Seven Card Stud 8 or Better is a
popular poker game for online players.
In Seven-card stud 8 or better, poker players receive seven cards,
three "down" cards and four "up" cards.
After the antes have been placed each player is dealt three cards
(two "down" cards and one "up" card). The "up" card is also known
as the "door card" or "Third Street." The lowest "up" card must
initiate the action with a "Bring-In" bet. (If two or more players
have the same lowest card, the person who brings it in is determined
by suit order progressing from clubs, diamonds, hearts, and spades.)
Each player is allowed one bet and three raises in each betting
round. To continue to play, players must take an action from what
is displayed to them on each "street" or betting round (unless they
The Second Round: After the
first round of betting another card is dealt face-up to each player
that still remains in the pot (those who didn't fold on "third street").
This is "Fourth Street" (the second round of betting). From "Fourth
Street" on, the highest hand showing begins the action by checking
or betting. If a player makes a single bet, the other players may
call, raise the single bet or fold.
The Third Round:
Upon completion of the betting on "fourth street", another
card is dealt face-up to those who remain in the pot. This is called
"Fifth Street" (the third round of betting - which doubles (the
value of each bet is double of what was available in the first two
rounds) - and continues at this amount for the remaining betting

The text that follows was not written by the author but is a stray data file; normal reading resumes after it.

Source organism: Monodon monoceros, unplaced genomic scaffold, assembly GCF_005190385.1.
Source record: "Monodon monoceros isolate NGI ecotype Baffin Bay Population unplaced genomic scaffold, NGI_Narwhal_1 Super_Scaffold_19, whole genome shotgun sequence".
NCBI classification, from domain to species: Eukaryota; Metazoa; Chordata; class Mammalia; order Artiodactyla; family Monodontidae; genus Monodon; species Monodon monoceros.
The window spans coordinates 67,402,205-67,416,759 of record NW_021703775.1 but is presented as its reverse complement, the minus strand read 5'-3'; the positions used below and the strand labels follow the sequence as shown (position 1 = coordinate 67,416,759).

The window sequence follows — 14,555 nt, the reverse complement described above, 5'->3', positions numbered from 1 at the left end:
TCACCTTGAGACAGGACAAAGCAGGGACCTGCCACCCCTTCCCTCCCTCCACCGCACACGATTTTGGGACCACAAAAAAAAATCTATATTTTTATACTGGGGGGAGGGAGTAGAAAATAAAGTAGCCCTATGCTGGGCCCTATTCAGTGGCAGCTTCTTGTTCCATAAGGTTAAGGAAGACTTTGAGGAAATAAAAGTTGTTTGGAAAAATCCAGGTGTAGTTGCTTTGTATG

rounds). The highest hand showing again starts the action by checking
The Fourth Round: Upon the completion
of betting on "fifth street", another card is dealt face-up. This
is "Sixth Street" (fourth betting round).
The Fifth Round: The final card
is dealt down. The last card is also known as the "River Card" or
"Seventh Street" (final round of betting).
Some Standard Rules
A maximum of four bets, which includes one bet, and three raises
are allowed for each betting round per player. To continue to play,
players must take an action from what is displayed to them on each
"street" or betting round (unless they are all-in). The term cap
is used to describe the final raise in a round since betting is
then capped and no one can make another raise. Once capped, players
will have the option of calling or folding only. Folding can be
done at any stage of the game. The action of folding basically shows
the player cards being moved to the dealer. The player from then
on would not be considered as part of the game. He/she would not
have any rights over any pots created on the table.
Poker is typically played "table stakes", meaning only the chips
in play at the beginning of each hand may be used throughout the
hand. This means that the player cannot get additional funds from
the cashier while he is in the midst of a game. The table stakes
rule has an application called the "All-In" rule, which states that
a player cannot be forced to forfeit a hand because the player does
not have enough chips to call a bet.
Exceptions to the Value of Betting in Each
A player who does not have enough chips to call a bet is declared
All-In. The player is eligible for the portion of the pot to the
point of his final wager. All further action involving other players
takes place in a "side pot", which is unavailable to the player
who has already gone All-In. When a player goes All-in, the pot
currently at the center of the table, which has contributions from